Increased ROS species in the cell have also been associated with diminished ROS scavengers activities during aging [3234] (Table 1). Seminal experiments showed that genetic manipulation of catalase and superoxide dismutase protein SOD could alter lifespan in the fly [32, 35]. The systemic and cell specific effects of catalase and SOD in the fly are not yet fully clear and adult muscle specific expression of these proteins has not been assayed in homogenized genetic background conditions. Interestingly, recent evidence has demonstrated that genetic manipulation of mitochondrial antioxidants, given by the overexpression of human mitochondrial catalase in old mice, protects from oxidative damage and age-associated mitochondrial dysfunction, together with protecting from energy metabolism diminution in age [36]. In a similar manner, young mice deficient in Superoxide dismutase 1 (Sod1) age prematurely and develop severe sarcopenia [37]. Susceptibility to transient permeability of the outer mitochondrial membrane is higher in rodents without Sod1 indicating a high apoptotic potential. Furthermore, the levels of the proapoptotic factors Bax and Bak are significantly elevated in mitochondria without Sod1, whereas Bcl-XL and Bcl-2 were lowly regulated [8]. These studies highlight how mitochondrial dysfunction can easily be involved in the processes of aging and age-dependent muscle atrophy. To further support this evidence, Umanskaya et al. [36] described improvement of mitochondrial and muscle function by genetically enhancing antioxidant capacity. Using human mitochondrial catalase (mCat) overexpression, they improved tetanic Ca2+ in skeletal muscle, reduced sarcoplasmic reticulum Ca2+ leak, and increased sarcoplasmic reticulum Ca2+ load in muscle from aged mCat mice, thus providing significant evidence for a direct role of mitochondrial ROS in the appearance of pathological signs of sarcopenia. Other hypotheses have emerged as more molecular participants have been described. For example, Diolez et al. [38] proposed the participation of the Adenine Nucleotide Translocator (ANT) in the mitochondria as a new mechanism of protection against increased ROS production in aged skeletal muscle.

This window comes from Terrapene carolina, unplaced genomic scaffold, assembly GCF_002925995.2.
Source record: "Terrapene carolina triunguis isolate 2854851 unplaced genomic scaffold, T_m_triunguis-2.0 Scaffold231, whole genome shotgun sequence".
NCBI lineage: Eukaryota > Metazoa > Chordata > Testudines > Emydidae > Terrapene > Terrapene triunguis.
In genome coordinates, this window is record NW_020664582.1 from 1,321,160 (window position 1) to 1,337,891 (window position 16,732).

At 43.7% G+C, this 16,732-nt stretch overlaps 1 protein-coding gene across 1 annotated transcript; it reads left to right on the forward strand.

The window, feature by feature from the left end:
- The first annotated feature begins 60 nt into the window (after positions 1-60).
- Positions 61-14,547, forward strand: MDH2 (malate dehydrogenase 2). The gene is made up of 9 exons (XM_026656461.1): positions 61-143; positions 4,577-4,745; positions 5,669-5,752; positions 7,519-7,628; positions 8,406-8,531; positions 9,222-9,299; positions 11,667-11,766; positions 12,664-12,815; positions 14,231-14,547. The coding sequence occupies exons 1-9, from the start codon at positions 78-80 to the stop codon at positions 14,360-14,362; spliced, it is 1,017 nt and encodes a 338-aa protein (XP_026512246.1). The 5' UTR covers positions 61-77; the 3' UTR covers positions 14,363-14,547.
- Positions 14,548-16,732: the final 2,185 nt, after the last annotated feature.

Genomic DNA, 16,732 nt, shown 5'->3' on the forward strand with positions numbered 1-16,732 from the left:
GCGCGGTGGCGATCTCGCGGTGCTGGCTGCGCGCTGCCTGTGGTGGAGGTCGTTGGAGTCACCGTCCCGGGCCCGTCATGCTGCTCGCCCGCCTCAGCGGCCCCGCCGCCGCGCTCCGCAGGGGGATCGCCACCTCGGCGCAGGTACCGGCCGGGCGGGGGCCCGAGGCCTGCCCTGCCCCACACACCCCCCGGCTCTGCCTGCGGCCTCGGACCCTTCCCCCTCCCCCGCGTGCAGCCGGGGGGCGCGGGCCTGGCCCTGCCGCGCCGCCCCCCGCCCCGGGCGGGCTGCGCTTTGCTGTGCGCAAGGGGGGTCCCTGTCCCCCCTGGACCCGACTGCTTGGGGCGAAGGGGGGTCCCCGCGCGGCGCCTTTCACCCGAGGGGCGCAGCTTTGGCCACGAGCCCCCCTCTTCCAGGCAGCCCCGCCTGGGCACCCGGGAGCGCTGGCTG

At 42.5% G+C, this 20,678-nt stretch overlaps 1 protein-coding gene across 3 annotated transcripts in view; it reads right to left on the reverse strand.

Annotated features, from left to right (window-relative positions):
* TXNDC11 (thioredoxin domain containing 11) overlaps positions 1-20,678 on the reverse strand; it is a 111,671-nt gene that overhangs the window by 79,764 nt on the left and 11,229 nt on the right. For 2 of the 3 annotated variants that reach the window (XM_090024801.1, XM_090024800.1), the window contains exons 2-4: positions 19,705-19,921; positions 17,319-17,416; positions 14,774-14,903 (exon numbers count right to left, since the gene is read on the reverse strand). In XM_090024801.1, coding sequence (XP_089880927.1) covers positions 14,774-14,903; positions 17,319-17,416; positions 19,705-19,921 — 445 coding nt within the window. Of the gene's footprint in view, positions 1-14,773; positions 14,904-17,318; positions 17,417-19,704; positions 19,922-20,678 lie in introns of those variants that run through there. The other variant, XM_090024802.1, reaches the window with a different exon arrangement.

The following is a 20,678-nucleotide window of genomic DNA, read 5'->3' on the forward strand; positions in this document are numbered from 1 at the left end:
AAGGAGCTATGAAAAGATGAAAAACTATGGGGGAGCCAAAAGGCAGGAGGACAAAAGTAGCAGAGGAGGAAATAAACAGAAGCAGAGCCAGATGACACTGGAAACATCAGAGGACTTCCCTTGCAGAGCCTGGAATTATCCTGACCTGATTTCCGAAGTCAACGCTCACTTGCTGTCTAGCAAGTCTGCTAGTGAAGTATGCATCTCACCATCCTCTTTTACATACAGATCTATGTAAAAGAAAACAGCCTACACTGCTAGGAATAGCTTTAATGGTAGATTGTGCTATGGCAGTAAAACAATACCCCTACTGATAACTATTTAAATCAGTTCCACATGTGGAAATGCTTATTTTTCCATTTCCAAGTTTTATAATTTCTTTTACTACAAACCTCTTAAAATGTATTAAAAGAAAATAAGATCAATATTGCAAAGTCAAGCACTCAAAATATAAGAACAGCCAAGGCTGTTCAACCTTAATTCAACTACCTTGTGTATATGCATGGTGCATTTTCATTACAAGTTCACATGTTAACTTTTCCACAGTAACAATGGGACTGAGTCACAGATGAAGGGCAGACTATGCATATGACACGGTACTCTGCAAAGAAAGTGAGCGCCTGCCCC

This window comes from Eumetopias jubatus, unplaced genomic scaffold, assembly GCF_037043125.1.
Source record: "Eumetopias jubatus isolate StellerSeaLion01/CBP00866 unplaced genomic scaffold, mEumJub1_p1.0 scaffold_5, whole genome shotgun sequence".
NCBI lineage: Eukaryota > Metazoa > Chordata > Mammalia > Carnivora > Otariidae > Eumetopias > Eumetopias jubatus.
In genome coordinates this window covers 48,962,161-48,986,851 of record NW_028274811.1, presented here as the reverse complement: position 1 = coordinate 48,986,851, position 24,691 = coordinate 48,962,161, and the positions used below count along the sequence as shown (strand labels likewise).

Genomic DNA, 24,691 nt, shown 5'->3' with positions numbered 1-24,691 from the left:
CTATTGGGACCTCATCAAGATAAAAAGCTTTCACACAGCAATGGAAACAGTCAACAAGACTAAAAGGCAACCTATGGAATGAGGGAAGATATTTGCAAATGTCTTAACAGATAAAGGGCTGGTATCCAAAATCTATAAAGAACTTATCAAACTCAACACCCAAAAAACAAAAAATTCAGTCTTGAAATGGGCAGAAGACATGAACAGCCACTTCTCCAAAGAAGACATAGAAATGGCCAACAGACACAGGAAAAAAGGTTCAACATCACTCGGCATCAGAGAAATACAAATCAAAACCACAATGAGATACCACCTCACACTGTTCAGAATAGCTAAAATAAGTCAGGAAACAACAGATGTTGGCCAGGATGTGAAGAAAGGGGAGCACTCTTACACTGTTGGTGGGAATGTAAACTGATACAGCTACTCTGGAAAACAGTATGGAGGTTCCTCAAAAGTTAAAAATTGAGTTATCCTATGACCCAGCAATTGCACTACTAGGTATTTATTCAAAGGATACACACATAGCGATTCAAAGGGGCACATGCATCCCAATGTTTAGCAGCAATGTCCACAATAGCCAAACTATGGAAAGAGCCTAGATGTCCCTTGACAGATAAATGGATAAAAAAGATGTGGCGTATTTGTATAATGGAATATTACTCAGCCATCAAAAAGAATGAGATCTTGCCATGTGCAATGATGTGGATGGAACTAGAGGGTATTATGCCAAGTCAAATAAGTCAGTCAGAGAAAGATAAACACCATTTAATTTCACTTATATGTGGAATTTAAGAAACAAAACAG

Several questions remain open regarding the behavior of ROS during organism and muscle aging. For example, when in lifespan do ROS first appear in the muscle? or which concentrations of ROS are required to alter the gene and protein networks that ensure mitochondria and muscle quality functions? These are still matters to be addressed.